Browning Extends X-Bolt Eclipse Rifle Line

/* custom css */.td_uid_2_5f379cc09a2d0_rand.td-a-rec-img { text-align: left; } .td_uid_2_5f379cc09a2d0_rand.td-a-rec-img img { margin: 0 auto 0 0; } Have a hankering to chase varmints or knock out the bull's eye? Then Browning might have what you're looking for in two new variants of one of its popular X-Bolt Eclipse rifle. Browning ’s X-Bolt Eclipse rifle series has always offered shooters something a bit out of the ordinary. Stocked in a light and hardy laminate, the rifles have been a perfect option for those who put their firearms through the wringer. But the stock also has the features to make it a precision shooter, in addition to being rugged. Related GunDigest Articles Browning Expands X-Bolt Line with Varmint Stalker Rifle New Savage B-Series Rifle Line New Rifle: Howa Adds 7.62x39 to MiniAction Line The Utah gun designer has expanded the traditionally large-game focused X-Bolt variant, now offering options to those searching for a rifle perfect for smaller game or knocking out the X-ring off the firing line. Browning introduced the Eclipse Target and Varmint models this year, giving shooters all the advantages of the unique line, but in calibers perfect for competition and coyotes hunts. The Eclipse Target is offered in two of the most popular competition calibers — the 6.5mm Creedmoor and .308 Winchester. While the Eclipse Varmint is set to mystify rock chucks and other critters, slinging .204 Ruger, .223 Remington and .22-250 Remington rounds. The new rifles have many features those familiar with the X-Bolt and Eclipse lines will quickly recognize. But each also has some particular tweaks that tailor them to their task — mainly pertaining to their barrels. Both of the new Eclipse variants are outfitted with target-crowned heavy bull barrels, offering shooters superior harmonics and heat dispersion, thus aiding in the accuracy inherent to their missions. The Target version, however, has a slightly heavier and more stable 28-inch barrel, while the Varmint model's 26-inch barrel should make it a more maneuverable firearm in the field.

Nikon 1-424 Black Force 1000 Scope: SHOT Show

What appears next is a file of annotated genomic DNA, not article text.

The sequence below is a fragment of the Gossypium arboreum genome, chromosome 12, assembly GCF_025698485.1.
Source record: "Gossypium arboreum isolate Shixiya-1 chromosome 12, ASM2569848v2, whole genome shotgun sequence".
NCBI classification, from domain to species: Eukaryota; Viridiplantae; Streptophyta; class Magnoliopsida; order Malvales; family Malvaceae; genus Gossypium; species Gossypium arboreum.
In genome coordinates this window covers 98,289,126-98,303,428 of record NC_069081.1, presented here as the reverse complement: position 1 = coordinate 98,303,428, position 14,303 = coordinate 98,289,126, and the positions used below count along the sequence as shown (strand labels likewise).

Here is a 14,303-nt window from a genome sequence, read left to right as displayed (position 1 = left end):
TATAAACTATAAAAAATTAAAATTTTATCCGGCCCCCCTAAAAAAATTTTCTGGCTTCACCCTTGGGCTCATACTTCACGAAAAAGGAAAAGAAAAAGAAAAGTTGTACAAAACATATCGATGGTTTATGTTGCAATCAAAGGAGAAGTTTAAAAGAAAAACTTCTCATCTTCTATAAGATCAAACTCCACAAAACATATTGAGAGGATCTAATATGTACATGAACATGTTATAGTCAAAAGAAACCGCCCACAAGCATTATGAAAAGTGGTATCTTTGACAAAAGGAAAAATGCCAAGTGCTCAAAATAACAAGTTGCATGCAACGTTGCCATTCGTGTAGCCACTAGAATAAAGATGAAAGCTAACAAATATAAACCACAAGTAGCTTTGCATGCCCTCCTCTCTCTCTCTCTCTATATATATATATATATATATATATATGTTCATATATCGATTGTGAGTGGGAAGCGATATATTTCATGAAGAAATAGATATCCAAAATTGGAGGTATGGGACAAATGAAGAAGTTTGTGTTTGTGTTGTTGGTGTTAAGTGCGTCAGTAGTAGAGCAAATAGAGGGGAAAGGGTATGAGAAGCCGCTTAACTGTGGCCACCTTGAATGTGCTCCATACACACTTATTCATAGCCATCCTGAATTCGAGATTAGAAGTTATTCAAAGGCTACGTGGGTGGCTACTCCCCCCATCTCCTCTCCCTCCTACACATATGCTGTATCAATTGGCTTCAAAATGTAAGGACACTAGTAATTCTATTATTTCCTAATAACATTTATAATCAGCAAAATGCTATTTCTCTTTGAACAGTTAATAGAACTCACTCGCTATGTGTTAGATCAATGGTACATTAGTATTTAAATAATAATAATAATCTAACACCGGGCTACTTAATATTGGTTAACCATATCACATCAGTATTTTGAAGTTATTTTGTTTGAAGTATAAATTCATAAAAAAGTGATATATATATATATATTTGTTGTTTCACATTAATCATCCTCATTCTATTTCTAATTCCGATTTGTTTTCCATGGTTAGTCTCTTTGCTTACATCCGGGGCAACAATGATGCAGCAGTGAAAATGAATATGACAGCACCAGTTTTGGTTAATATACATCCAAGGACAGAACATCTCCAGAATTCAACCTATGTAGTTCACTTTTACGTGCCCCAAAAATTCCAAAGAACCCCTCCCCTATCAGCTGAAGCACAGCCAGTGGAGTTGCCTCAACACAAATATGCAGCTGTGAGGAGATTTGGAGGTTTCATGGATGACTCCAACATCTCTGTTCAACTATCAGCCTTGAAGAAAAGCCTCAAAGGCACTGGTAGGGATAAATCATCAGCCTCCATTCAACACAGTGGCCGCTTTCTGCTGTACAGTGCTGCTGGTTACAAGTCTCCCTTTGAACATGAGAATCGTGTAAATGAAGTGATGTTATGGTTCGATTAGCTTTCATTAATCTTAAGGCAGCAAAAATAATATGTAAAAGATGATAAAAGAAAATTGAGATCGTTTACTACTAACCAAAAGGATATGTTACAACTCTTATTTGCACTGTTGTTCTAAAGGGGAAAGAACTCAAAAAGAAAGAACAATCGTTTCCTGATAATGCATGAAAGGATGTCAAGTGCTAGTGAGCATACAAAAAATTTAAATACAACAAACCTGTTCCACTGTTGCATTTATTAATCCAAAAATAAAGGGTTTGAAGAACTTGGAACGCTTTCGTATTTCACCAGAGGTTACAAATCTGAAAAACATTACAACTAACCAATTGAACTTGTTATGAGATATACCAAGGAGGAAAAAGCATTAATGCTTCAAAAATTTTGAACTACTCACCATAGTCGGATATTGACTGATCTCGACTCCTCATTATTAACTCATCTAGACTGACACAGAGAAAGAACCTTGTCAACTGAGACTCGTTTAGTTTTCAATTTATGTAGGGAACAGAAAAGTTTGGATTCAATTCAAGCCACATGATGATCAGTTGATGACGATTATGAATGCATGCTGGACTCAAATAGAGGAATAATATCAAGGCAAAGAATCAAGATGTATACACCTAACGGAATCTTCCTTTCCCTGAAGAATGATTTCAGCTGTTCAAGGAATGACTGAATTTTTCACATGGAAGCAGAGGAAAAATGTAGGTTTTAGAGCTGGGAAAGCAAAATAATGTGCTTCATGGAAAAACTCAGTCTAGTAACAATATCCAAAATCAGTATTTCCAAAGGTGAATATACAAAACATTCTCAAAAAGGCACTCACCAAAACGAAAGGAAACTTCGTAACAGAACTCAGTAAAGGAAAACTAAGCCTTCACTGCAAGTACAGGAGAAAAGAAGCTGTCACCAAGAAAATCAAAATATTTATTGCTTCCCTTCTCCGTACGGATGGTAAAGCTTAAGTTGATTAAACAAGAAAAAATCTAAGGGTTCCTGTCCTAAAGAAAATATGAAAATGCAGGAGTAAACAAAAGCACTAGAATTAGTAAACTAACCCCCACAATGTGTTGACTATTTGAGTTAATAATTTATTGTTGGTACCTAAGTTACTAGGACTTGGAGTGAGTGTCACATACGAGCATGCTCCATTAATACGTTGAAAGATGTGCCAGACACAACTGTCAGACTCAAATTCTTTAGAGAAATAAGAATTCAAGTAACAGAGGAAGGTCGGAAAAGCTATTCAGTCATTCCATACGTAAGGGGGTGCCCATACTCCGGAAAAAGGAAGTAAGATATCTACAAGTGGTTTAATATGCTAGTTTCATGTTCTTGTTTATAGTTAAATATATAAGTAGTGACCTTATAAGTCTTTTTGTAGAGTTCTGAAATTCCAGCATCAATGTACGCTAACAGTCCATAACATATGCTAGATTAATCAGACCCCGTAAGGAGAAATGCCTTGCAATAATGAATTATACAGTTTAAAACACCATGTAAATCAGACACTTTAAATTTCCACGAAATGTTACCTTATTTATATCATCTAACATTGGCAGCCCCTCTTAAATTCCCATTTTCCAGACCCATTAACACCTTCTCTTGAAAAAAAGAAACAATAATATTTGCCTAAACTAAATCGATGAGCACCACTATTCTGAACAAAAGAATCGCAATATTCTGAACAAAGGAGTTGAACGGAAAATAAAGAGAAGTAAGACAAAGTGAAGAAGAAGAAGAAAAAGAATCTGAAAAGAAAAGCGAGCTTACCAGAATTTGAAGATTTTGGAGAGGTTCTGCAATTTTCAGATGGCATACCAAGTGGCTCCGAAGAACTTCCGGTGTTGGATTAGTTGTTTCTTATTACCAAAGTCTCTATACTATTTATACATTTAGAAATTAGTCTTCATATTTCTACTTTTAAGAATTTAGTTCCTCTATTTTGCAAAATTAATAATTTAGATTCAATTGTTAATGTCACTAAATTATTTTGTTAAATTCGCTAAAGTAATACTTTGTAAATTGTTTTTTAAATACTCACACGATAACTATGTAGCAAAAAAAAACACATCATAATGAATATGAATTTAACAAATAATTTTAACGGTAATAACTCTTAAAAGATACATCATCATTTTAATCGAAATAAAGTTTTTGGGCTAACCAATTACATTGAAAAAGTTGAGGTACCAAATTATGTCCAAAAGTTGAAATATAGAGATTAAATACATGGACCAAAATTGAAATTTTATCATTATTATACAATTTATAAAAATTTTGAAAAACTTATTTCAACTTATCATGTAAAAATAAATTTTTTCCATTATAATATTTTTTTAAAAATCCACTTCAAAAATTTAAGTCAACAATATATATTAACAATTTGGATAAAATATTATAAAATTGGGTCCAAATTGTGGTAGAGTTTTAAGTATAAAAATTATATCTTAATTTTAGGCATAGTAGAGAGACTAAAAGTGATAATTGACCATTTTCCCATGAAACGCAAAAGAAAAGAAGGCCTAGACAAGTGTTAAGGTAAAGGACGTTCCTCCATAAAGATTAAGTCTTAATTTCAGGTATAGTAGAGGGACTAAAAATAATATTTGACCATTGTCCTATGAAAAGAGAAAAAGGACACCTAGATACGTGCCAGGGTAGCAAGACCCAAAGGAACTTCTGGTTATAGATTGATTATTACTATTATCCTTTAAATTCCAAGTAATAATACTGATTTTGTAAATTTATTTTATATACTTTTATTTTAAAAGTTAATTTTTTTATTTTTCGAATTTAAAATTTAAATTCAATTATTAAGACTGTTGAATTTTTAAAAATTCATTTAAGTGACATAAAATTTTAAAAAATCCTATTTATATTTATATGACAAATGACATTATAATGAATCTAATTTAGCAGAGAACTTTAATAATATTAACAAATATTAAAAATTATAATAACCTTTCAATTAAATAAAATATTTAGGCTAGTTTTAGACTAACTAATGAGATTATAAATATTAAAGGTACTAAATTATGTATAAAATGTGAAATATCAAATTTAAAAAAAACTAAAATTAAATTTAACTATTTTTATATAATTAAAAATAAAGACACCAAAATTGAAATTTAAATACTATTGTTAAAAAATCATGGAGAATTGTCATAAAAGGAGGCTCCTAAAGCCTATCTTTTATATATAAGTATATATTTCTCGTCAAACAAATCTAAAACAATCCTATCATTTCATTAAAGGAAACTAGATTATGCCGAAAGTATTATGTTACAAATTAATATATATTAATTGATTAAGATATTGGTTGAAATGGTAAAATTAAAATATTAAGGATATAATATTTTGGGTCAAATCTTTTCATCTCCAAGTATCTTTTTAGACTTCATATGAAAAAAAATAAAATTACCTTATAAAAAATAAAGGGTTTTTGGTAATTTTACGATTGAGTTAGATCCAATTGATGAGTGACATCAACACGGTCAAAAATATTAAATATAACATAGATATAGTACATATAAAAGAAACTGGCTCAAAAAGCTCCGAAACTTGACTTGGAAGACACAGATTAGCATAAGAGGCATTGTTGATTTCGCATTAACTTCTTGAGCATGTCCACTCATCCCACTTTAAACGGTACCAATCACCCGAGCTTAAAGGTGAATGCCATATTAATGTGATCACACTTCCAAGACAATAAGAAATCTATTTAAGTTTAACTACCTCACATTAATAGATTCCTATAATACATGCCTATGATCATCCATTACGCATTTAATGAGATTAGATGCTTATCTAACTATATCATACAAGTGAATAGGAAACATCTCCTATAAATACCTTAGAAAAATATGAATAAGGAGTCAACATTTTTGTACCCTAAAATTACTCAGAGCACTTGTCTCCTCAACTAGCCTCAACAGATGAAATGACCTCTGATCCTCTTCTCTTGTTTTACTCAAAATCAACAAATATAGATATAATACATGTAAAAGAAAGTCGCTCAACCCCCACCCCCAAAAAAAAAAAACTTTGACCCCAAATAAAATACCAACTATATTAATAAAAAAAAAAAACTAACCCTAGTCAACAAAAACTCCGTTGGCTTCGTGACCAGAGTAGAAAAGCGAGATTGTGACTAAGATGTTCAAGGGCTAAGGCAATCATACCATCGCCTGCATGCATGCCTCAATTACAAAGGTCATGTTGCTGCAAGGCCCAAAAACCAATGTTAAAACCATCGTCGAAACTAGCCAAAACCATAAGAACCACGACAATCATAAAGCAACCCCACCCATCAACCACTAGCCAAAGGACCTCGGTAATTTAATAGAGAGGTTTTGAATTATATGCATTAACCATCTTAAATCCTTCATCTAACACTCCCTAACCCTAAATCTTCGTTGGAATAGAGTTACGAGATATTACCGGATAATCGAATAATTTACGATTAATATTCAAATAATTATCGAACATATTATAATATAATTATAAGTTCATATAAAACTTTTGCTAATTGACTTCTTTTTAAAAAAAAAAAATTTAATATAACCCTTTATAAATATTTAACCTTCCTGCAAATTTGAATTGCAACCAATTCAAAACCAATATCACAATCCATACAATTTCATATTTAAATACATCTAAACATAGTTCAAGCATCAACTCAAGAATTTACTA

The new Nikon 1-4×24 Black Force 1000 marks the companies first official entry into the world of competitive shooting optics and they certainly know how to make an impression. This year at SHOT Show 2017 we saw a great many offerings from the usual players in the optics game then we got a phone call and were requested to come over to the Nikon booth. I admittedly am a huge fan of Nikon cameras and have spent many thousands of dollars on their equipment so I was understandably excited but the Sporting Optics and the Digital Photography operate as two independent entities, unfortunately. I was aware of Nikon’s lines of binoculars, range finders and hunting optics but was unaware that they had branched into a complete line of optics tailored to competitive shooting. The rise of 3 gun competitions has been amazing to watch, but often times shooters were forced into having to use higher priced optics that were not designed strictly with competition in mind. Many shooters selected optics and just practiced and worked with them until they became comfortable with them. The more common optics that these types of competitive shooters were using were 1X-4X power variable scopes that usually cost anywhere from $700 all the way to $1200. What Nikon has done is listen to the moans and groans of shooters from all areas of the shooting sports and designed from the ground up an affordable, durable optic that will exceed the needs of military sporting arms shooters, this optic is the Nikon 1-4 x 24 BLACK FORCE 1000. What makes this optic better than the competition ? Glad you asked lets break down the specifications. Name: Nikon BLACK FORCE 1000 Magnification : 1 x-4X Objective Diameter: 24 mm Eyepiece Diameter: 44 mm Tube Diameter: 30mm Adjustment Graduation: 1/2 MOA Length: 10.5″ Weight: 16.4 Oz Reticle Type: Nikon Speedforce Reticle Illuminated: Yes (10 settings) Battery Type: CR2032 Misc Specs: Glass etched with reticle Fog proof Water proof Anti-reflective multi layer protective glass coating Designed for AR/MSR style rifles MSRP: $399.99 Image from authors collection When I had a chance to handle the display AR-15 and look threw the optic and look through it I was pleasantly shocked by what I found. I will admit that generally smaller scout optics in the 1x-4x range frustrate me, this wasn’t the case with the Nikon 1X-4X BlackForce 1000. While shouldering the weapon and switching back to a low ready position repeatedly I notice that the 44mm diameter of the eyepiece seemed very easy to pick up and seemed to be extremely clear and crisp. I repeated this basic action probably 9 or 10 more times before I decided I needed to try adjusting the variable power on the optic. This is were most optics loose their appeal for me. The first thing I noticed when I gripped the magnification ring of the Nikon is the aggressive texturing of it, far too often optics manufacturers leave the magnification ring nice and smooth. A smooth or lightly textured magnification ring can cause shooters fingers to slide around and loose their grip when trying to adjust the magnification while on the move between stages or while in a heightened sense anxiety for whatever reason. Fine motor skills and the dexterity of a persons fingers can be one of the first things to feel the effects of heightened adrenaline. Being able to have a solid and gripable surface can save precious time during competitions. Nikon really did their homework on this optic and their attention to detail is in my opinion one of the things that sets this optic a head of its competition. The same texturing I mentioned above is also on the adjustment caps and on the illumination control dial located on the left side of the body tube. The high quality and consistent craftsmanship is evident in every aspect of this scope. When I slid the magnification dial through the full range of magnification I was shocked to see how clear the black etched reticle was with the illumination turned off. I was expecting something that was hard to pick up and see, for once in my life I’m glad I was disappointed in my expectations. The reticle both black and illuminated was very clear and easy to see. Image Courtesy:Nikondownload.com It is the opinion of us here at The Arms Guide that Nikon really has taken the time to listen to the needs of all shooters who prefer to use military sporting arms and developed an optic to meet our needs. Their “No Fault” repair and replacement policy is good for the life of the optic, when you take that lifetime warranty and add it to a MSRP of $399.99 and look at the features of this 1x-4x scope you can see how nice of a deal this optic is. Keep in mine the MSRP is the suggested price for the optic and if i was a betting man I would say that all of the regular big box sporting goods dealers and online optics sites such as Optics Planet will have these in stock very soon. If you are actively in the market for a new optic you should really take a few weeks and wait for these to be in stores and try them out. I can say that at SHOT Show range day I tried a similar optic from a competitor that retailed for $1299 and I can say with all honesty that the Nikon is every bit as good as that optic. In fact I would say better because for less than the price of that other optic a person can buy a very nice AR-15 and this optic and have a few hundred dollars left over. Drop us a line in the comments section below and let us know what you think of this affordable offering from Nikon, I’m thinking on trying to get one and mounting it to my Sig Sauer Model 556 Classic SWAT and trying it out. Rick